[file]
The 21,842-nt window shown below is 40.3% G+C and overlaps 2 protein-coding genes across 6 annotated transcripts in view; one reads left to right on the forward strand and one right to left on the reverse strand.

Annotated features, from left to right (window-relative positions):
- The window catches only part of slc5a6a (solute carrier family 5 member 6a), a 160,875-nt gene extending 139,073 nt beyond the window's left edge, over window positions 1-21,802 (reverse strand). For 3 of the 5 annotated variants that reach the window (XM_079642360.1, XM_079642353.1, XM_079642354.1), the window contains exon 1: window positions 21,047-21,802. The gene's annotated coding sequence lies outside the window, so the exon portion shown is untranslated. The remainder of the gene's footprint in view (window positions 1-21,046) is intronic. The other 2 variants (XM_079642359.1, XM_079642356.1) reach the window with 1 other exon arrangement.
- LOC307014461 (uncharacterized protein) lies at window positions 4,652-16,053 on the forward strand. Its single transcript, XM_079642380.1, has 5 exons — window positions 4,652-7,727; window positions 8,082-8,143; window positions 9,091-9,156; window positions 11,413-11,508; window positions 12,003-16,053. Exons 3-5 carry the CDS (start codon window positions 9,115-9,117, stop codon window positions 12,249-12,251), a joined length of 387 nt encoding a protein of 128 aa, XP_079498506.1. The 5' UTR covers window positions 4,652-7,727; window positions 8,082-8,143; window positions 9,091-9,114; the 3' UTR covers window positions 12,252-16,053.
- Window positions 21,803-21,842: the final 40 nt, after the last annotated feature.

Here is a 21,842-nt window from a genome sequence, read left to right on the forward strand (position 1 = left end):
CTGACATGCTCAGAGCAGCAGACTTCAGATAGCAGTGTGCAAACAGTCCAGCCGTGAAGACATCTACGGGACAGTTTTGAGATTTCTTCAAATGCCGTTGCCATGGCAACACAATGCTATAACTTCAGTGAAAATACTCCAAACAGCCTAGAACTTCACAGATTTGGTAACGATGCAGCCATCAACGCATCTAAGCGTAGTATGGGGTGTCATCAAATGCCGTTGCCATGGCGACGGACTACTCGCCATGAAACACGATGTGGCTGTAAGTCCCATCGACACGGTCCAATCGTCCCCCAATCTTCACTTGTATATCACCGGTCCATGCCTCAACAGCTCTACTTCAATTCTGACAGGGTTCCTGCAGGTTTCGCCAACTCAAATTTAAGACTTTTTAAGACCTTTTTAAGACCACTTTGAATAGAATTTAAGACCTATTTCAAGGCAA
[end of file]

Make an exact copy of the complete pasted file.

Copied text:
The 21,842-nt window shown below is 40.3% G+C and overlaps 2 protein-coding genes across 6 annotated transcripts in view; one reads left to right on the forward strand and one right to left on the reverse strand.

Annotated features, from left to right (window-relative positions):
- The window catches only part of slc5a6a (solute carrier family 5 member 6a), a 160,875-nt gene extending 139,073 nt beyond the window's left edge, over window positions 1-21,802 (reverse strand). For 3 of the 5 annotated variants that reach the window (XM_079642360.1, XM_079642353.1, XM_079642354.1), the window contains exon 1: window positions 21,047-21,802. The gene's annotated coding sequence lies outside the window, so the exon portion shown is untranslated. The remainder of the gene's footprint in view (window positions 1-21,046) is intronic. The other 2 variants (XM_079642359.1, XM_079642356.1) reach the window with 1 other exon arrangement.
- LOC307014461 (uncharacterized protein) lies at window positions 4,652-16,053 on the forward strand. Its single transcript, XM_079642380.1, has 5 exons — window positions 4,652-7,727; window positions 8,082-8,143; window positions 9,091-9,156; window positions 11,413-11,508; window positions 12,003-16,053. Exons 3-5 carry the CDS (start codon window positions 9,115-9,117, stop codon window positions 12,249-12,251), a joined length of 387 nt encoding a protein of 128 aa, XP_079498506.1. The 5' UTR covers window positions 4,652-7,727; window positions 8,082-8,143; window positions 9,091-9,114; the 3' UTR covers window positions 12,252-16,053.
- Window positions 21,803-21,842: the final 40 nt, after the last annotated feature.

Here is a 21,842-nt window from a genome sequence, read left to right on the forward strand (position 1 = left end):
CTGACATGCTCAGAGCAGCAGACTTCAGATAGCAGTGTGCAAACAGTCCAGCCGTGAAGACATCTACGGGACAGTTTTGAGATTTCTTCAAATGCCGTTGCCATGGCAACACAATGCTATAACTTCAGTGAAAATACTCCAAACAGCCTAGAACTTCACAGATTTGGTAACGATGCAGCCATCAACGCATCTAAGCGTAGTATGGGGTGTCATCAAATGCCGTTGCCATGGCGACGGACTACTCGCCATGAAACACGATGTGGCTGTAAGTCCCATCGACACGGTCCAATCGTCCCCCAATCTTCACTTGTATATCACCGGTCCATGCCTCAACAGCTCTACTTCAATTCTGACAGGGTTCCTGCAGGTTTCGCCAACTCAAATTTAAGACTTTTTAAGACCTTTTTAAGACCACTTTGAATAGAATTTAAGACCTATTTCAAGGCAA